Friday, June 1, 2012

The Tried And True Pothos

It was inevitable that sooner or later I would write about a plant and its family that started it all: Golden Pothos, also know as Devil’s Ivy, Devil’s Claw and even Centipede Tongavine. In garden centers and any place that sells plants, you’ll most likely run across the Golden Pothos more often than any of its other cousins. The golden cultivar is the most-commonly available plant from the Pothos group, and the most familiar.

And when you do run across it, you may find it labeled as ‘Scindapsus Aureus’, but when you ask a botanist what it’s called, you may hear the names ‘Epipremnum Aureum’, ‘Epipremnum Pinnatum’, ‘Rhaphidophora Aurea’ or ‘Pothos Aurea’. In addition, even though Pothos is a common name, it’s the name most indoor plant gardeners use to refer to it. Perhaps there are other names for this plant that has so many aliases you’d think it was a fugitive in hiding. But no matter what you call it, it’s one of the most popular and recognizable indoor plants. This is the first plant I ever owned - over two decades ago – and a plant that has followed me around ever since. My plant kingdom would not complete without it.

Frankly, I have no idea why I even waited so long to add information about this undemanding little charmer that introduced me to the world of houseplants, a world that has become a cherished (and indispensable) hobby. This indoor plant is not only in my home; it’s in a lot of homes. And it’s not only in homes; it’s also in offices, commercial buildings, restaurants, retail stores, hospitals and any other place you can imagine plants in. The reason you find it everywhere is because it’s a ‘tried and true’ potted plant; it always looks good, it’s easy to care for and it’s available for purchase all year round.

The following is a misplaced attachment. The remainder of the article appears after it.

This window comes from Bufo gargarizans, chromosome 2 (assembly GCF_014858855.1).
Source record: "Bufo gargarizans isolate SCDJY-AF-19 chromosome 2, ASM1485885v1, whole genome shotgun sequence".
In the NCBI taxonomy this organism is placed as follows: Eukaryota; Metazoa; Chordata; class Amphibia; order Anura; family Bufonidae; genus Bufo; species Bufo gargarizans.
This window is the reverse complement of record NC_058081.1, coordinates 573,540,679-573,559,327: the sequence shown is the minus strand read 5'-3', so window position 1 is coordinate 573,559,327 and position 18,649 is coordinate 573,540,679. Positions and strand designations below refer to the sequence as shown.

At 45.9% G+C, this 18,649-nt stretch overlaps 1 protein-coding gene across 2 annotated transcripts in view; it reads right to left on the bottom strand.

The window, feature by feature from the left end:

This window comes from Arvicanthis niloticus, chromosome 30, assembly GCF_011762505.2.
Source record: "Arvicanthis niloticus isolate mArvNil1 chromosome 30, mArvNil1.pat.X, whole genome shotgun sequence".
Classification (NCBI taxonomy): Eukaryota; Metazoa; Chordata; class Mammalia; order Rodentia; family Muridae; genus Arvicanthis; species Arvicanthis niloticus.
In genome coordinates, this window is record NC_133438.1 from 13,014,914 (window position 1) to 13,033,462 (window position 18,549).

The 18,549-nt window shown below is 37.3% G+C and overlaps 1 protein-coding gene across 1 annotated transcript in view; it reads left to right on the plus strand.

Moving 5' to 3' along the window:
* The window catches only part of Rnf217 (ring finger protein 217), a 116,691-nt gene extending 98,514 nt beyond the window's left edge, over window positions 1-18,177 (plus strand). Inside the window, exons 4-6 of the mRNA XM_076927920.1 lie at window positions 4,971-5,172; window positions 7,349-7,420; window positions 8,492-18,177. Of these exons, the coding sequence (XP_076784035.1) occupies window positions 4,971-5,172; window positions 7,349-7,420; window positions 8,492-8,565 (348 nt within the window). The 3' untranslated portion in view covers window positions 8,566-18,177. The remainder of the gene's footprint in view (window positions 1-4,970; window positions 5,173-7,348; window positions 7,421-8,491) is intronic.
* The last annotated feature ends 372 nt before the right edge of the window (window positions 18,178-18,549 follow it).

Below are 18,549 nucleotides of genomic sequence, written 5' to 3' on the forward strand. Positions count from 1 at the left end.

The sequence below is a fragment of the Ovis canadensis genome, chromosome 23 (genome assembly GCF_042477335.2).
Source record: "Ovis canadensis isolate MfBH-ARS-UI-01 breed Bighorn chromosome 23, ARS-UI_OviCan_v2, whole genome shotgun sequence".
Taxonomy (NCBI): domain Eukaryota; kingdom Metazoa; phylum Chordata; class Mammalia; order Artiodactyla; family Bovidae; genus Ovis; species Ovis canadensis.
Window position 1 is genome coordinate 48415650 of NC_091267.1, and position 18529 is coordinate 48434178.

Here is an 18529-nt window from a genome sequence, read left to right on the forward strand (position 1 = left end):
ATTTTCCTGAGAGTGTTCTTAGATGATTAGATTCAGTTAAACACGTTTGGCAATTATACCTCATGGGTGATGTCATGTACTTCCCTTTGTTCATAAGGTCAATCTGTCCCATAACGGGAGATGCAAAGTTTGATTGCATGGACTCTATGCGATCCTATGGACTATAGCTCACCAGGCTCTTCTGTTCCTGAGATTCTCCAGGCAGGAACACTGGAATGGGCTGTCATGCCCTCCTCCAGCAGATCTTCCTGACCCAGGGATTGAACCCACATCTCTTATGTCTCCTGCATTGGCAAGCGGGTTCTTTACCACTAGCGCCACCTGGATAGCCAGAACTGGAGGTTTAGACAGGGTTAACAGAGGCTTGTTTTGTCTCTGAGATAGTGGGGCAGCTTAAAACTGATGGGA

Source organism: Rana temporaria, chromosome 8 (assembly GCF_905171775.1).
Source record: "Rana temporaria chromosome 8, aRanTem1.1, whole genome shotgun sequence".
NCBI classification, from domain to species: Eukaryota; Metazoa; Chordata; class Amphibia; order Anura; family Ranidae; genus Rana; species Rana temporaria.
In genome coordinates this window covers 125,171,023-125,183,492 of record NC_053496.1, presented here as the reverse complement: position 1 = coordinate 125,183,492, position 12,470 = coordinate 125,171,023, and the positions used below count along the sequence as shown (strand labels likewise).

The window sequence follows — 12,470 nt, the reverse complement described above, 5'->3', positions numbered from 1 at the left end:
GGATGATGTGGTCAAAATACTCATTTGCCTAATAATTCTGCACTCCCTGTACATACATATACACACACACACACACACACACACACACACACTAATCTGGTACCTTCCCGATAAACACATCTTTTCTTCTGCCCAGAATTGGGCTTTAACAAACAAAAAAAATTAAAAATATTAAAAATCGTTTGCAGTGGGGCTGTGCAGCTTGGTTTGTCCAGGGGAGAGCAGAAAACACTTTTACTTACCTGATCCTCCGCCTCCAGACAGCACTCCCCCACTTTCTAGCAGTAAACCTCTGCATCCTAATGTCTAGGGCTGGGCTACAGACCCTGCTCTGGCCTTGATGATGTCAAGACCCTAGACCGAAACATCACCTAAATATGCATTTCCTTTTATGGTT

To top it all off, this low-growing plant propagates effortlessly, allowing you the opportunity to add one in every room of your house or to give away as a gift to friends and family who will add one in every room of their house. Pothos is one of the weeds of the houseplant world, utterly invasive, multiplying rapidly if encouraged. And you don’t need to own many of these plants to make many more. You can simply take cuttings from the ‘momma’ plant, place them in water or soil and...‘poof’...another rooted Pothos vine.